Supporters hope the first-of-its-kind proposal will create a new environmental framework for the rest of the country.
Jackie Flynn Mogensen | February 25, 2019 6:00 AM
Lake Erie nayuco/Getty
Toledo, Ohio, a city of nearly 300,000 situated on the western edge of Lake Erie, may not seem like a mecca of progressive environmental policy. But on Tuesday, the city’s denizens will vote on a radical ballot measure to recognize that a body of water has legal rights.
If passed, the so-called Lake Erie Bill of Rights, or LEBOR, would grant legal rights to the fourth-largest Great Lake and its watershed, as an amendment to the city’s charter. According to supporters, it would be the first US law of its kind.
“The people [in Toledo] understand that it’s up to them to protect the water,” says Tish O’Dell, the Ohio community organizer at Community Environmental Legal Defense Fund, a national nonprofit focused on advancing the rights of nature, which helped local activists draft LEBOR. “The government isn’t going to do this for them. And this gives them more standing [to take legal action].”
The measure, though, has sparked controversy in Toledo, pitting residents fed up with contaminated water against farmers that make up the backbone of the region’s economy. Supporters argue LEBOR is a necessary step in securing clean water for the city, whose primary water source is the lake, while opponents—from entities like the Ohio Farm Bureau and Ohio Chamber of Commerce, and associations representing the state’s dairy, pork, poultry, soybean, corn, and wheat industries—posit the measure is unenforceable and unconstitutional, not to mention damaging to their bottom lines.
No matter what happens, advocates hope the measure will create a model for communities across the country who feel current environmental laws aren’t doing enough to protect natural resources—and their health—and who are considering finally stepping up to do something about it.
“Lake Erie, the Dead Sea?,” a drawing from the Bill Roberts Editorial Cartoon Collection Michael Schwartz Library, Cleveland State University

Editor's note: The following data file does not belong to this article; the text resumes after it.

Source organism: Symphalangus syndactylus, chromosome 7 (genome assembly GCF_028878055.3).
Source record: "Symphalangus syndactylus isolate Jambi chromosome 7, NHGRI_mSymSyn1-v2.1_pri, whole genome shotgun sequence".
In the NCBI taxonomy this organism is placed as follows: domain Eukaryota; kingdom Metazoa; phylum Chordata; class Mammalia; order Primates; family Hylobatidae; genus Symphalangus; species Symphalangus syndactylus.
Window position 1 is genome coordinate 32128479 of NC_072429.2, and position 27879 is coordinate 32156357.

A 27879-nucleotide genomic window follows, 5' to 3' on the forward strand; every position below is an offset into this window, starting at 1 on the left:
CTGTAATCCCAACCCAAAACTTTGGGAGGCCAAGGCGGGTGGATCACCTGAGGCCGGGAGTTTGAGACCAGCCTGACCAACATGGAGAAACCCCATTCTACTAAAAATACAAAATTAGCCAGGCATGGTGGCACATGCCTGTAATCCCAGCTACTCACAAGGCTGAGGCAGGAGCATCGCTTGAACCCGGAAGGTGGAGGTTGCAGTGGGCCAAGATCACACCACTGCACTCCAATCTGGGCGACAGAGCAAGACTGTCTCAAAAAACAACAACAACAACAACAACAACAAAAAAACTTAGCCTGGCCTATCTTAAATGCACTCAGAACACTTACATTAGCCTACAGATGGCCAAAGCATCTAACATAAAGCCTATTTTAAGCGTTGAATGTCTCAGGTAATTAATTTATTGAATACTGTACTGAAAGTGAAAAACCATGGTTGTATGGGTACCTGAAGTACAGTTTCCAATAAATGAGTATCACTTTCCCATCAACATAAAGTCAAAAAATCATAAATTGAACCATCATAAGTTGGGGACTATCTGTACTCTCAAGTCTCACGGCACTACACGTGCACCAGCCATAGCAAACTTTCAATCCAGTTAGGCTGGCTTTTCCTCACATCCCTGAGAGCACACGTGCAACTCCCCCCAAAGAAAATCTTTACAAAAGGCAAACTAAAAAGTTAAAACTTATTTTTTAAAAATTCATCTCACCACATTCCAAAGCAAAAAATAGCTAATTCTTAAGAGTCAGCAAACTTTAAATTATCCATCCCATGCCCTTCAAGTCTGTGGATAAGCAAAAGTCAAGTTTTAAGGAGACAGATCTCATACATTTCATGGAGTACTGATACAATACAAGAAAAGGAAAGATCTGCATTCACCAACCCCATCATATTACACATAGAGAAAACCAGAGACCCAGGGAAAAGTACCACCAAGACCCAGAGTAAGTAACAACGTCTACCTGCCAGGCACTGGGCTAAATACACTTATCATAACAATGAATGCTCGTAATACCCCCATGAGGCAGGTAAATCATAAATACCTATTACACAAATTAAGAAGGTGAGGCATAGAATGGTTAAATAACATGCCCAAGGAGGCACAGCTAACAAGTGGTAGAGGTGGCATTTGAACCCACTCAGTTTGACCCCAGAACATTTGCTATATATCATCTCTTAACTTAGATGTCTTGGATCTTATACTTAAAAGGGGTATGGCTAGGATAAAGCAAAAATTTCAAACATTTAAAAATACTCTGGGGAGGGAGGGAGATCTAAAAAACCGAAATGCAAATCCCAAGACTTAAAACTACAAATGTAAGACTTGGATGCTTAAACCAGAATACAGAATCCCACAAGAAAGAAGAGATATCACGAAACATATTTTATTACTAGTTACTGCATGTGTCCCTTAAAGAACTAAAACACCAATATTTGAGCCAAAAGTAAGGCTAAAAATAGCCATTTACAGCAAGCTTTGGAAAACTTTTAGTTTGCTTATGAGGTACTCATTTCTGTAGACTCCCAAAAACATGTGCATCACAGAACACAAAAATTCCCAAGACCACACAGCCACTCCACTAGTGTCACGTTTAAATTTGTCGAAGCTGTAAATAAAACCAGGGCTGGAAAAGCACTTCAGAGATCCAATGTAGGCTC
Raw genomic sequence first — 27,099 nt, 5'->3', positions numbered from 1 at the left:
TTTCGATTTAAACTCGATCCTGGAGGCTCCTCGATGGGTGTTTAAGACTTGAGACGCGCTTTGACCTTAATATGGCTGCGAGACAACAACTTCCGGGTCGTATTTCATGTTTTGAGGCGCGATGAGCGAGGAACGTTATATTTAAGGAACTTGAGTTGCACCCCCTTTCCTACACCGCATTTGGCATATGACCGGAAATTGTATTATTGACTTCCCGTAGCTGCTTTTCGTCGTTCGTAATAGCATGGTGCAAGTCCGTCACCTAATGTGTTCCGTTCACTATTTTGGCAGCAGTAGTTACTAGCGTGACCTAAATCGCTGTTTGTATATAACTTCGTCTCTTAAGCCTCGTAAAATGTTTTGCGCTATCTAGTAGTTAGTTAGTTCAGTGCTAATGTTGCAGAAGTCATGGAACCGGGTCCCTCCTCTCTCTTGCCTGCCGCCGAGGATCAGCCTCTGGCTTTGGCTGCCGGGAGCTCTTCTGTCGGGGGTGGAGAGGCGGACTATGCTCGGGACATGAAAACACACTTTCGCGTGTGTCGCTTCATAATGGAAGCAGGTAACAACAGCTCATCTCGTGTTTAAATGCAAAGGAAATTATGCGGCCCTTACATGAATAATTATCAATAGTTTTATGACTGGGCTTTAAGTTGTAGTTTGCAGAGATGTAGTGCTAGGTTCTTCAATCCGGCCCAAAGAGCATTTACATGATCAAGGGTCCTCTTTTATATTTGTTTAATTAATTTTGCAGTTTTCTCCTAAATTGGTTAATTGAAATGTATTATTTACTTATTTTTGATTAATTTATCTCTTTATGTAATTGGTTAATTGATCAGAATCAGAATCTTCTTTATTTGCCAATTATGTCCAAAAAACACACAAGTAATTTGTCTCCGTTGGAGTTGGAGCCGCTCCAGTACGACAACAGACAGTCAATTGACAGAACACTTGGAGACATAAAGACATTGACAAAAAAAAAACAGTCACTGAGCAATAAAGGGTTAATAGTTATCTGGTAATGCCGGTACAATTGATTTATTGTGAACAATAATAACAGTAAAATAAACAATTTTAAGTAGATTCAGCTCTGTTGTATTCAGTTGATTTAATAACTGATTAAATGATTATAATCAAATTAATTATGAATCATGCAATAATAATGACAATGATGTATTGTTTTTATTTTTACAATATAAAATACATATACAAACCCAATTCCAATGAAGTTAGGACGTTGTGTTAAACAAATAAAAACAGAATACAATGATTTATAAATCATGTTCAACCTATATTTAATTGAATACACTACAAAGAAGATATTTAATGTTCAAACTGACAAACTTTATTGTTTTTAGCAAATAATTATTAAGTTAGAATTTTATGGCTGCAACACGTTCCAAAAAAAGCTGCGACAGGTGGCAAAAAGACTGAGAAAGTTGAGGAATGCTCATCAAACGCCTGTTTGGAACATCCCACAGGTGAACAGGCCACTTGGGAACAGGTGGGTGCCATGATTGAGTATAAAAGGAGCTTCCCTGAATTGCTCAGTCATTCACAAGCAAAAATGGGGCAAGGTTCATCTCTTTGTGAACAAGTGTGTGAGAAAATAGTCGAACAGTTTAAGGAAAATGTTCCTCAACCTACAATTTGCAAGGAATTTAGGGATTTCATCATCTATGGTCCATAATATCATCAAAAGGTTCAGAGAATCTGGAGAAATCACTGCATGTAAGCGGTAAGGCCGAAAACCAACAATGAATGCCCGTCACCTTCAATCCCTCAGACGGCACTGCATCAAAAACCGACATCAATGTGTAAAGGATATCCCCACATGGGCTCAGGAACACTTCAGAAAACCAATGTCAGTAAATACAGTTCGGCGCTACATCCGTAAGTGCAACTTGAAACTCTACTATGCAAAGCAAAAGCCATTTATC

Surrounded by both agricultural land and metropolitan areas like Buffalo, Toledo, and Cleveland, Lake Erie has a long been a site of environmental concern. In the late 1960s, the lake became so polluted it was declared “dead” by the media, a reference to the number of rotting fish washed up on its shores. It’s demise provided a wake-up call for the federal government, which went on to pass several environmental regulations, including the Clean Water Act of 1972.
Then, in 2014, roughly half a century after Lake Erie’s declaration of death and after substantial progress in cleaning up the lake, more than 100 people got sick due to a toxic algal bloom in the lake, which was caused by agricultural nutrient runoff. Toledo had no safe drinking water for nearly three days.
“I mean, it was just total panic,” says Markie Miller, an organizer at Toledoans for Safe Water, the grassroots group behind the ballot measure. “People didn’t know how to deal with it. There were lines of people at water stations. And, you know, it’s August. So it’s hot. And we’re standing in the sun waiting to get a bucket of water.”
“People were fighting over it,” she adds.
A few years later, a report from the Centers for Disease Control and Prevention found that Toledo’s 2014 incident was one of the first times a community reported an illness outbreak from algae toxins in municipal drinking water. And in the summer of 2017, Lake Erie’s algal blooms matched the third-largest on record, and though no one reported a related illness that summer, it was still a cause for growing concern; researchers estimate that with a rise in global temperatures, algal blooms will only become more frequent.“It was just total panic. It’s August and we’re standing in the sun waiting to get a bucket of water.”
Miller remembers feeling “voiceless” and “powerless” during those three days in 2014—like there was no real way to challenge the damage being done. The runoff was entirely legal, as farms hold permits to pollute the lake. And the state was doing little to protect the Lake Erie watershed from runoff pollution and cap the pollution levels.
Advocates like Miller spent the following few years trying to force action by contacting local and state officials, before attending a 2016 talk by the Community Environmental Legal Defense Fund about recognizing nature’s rights as a legal strategy. “The residents, after two years of trying to work within the system, heard about rights of nature and they said, ‘Well, why can’t we do that? Why can’t we try that with Lake Erie?’” says O’Dell. “And so that’s how the Lake Erie Bill of Rights was born.”
Miller adds, “As a group, we wanted to do something that was action-based, and we wanted to do something that is going to be more proactive or more preventative… And if that means that we have to get a little controversial, then we will.”
Anti-pollution protesters hold signs outside of the water pollution hearings in Cleveland, 1968. Photo by Bill Nehez from the Cleveland Press Collection. Michael Schwartz Library, Cleveland State University
By last summer, Toledoans for Safe Water had gathered 10,500 signatures—more than twice the required number for a vote in November. (About 6,400 signatures were validated by the election board.) But the plan was held up in late August, when the Lucas County Board of Elections blocked the measure from going on the ballot, citing concerns about the law’s enforceability. The group appealed the decision, and after a long legal battle, the Ohio Supreme Court ultimately allowed the initiative to appear on the ballot for a special citywide vote on February 26.